Maps are one of the key segments that make or break first person shooting games, and Unreal Tournament is filled with numerous levels and boards that are offer great design with superior features. Thing like elevators, pressure chambers, and warp portables keep the gameplay fresh and exciting, offering some extra fun during battles.

The pressure chamber adds great excitement when trapping enemies in a small room with the close of a door and an increase in strain on their body. It is all done with the push of a button, which can be activated outside the small space while looking into it through a window up above. Though, this innovative way of killing of enemies is a thrill to watch and enjoyable to see, just make sure you're on the outside of the action.

One time, I was in the midst of a shoot out with an enemy and was blasted into a warp portal by one of his explosions. While still firing away, I was transported to a different area where another opponent took my shots and was quickly killed. I jumped back into the portal to return and finish my other enemy off, receiving the title of Double Kill as a result. Crown me King, because your Unreal Champion is here!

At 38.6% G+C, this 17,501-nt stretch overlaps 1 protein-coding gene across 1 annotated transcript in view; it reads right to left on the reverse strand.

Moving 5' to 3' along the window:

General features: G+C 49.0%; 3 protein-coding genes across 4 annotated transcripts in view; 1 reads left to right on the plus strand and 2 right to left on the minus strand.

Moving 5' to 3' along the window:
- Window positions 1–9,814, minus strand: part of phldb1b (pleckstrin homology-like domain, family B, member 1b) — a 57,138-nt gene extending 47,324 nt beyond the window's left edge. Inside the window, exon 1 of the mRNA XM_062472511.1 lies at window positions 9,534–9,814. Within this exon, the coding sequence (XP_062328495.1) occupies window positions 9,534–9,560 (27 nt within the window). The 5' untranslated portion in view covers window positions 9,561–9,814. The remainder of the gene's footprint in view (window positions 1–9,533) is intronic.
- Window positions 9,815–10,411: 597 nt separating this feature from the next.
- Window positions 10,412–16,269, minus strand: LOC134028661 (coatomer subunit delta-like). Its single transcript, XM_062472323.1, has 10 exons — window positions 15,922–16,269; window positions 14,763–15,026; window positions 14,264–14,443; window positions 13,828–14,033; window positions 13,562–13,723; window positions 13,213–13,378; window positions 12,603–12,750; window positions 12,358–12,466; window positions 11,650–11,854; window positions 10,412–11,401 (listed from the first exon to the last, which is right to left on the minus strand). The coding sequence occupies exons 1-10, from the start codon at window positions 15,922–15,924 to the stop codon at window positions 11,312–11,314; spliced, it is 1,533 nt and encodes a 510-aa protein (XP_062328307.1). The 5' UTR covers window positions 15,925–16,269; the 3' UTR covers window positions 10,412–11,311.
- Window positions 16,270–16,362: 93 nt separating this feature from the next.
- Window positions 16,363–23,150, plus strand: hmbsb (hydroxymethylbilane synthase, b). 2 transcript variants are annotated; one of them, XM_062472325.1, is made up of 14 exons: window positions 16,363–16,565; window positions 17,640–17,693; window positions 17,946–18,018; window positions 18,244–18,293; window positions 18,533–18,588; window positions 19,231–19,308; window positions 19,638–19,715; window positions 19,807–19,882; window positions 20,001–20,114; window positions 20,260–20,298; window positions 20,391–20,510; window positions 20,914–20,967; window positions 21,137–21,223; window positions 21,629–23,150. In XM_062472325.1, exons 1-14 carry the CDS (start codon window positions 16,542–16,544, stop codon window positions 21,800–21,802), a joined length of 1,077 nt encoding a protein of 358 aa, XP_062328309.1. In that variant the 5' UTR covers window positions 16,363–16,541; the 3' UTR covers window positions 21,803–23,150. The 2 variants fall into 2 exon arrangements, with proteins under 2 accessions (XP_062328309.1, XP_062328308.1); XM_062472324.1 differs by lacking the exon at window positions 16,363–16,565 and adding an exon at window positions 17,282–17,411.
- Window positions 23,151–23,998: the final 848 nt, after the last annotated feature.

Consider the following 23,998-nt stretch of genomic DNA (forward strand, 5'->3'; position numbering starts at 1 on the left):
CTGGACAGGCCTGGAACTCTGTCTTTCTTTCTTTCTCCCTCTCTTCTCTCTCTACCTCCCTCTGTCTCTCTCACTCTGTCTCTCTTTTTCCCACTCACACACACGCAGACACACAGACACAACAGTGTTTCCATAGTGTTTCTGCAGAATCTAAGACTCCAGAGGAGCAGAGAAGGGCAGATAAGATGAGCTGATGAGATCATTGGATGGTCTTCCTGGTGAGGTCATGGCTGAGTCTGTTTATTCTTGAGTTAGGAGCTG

Titles that pop up naming a Double Kill, Killing Spree, or Rampage seem to incite a bit of victory for players in signifying accomplishments in a match without getting in the way of the any action or ongoing gameplay on the screen. Also, different messages showing stats and info during the game like who you are battling and which player drew first blood, are just as effective.

At times, voices clips of opponents are played delivering a variety of messages from boasting about their skill or just bluntly saying ?You Suck.' A couple more audio clips would have been nice here, as the taunts become quite repetitive, although in concentrating to much on the gameplay, most people will never take notice. The background music is a bit dull, yet nothing annoying from what I heard. You'll still want to turn up the volume, as the sound effects are most impressive. As shootouts occur, bullets with be ricocheting off the walls and rockets will be exploding on impact with the surrounding walls. Turning up the audio can save your life at times and frightens neighbors as well with guns-a-blazin' and bullets-a-flyin'.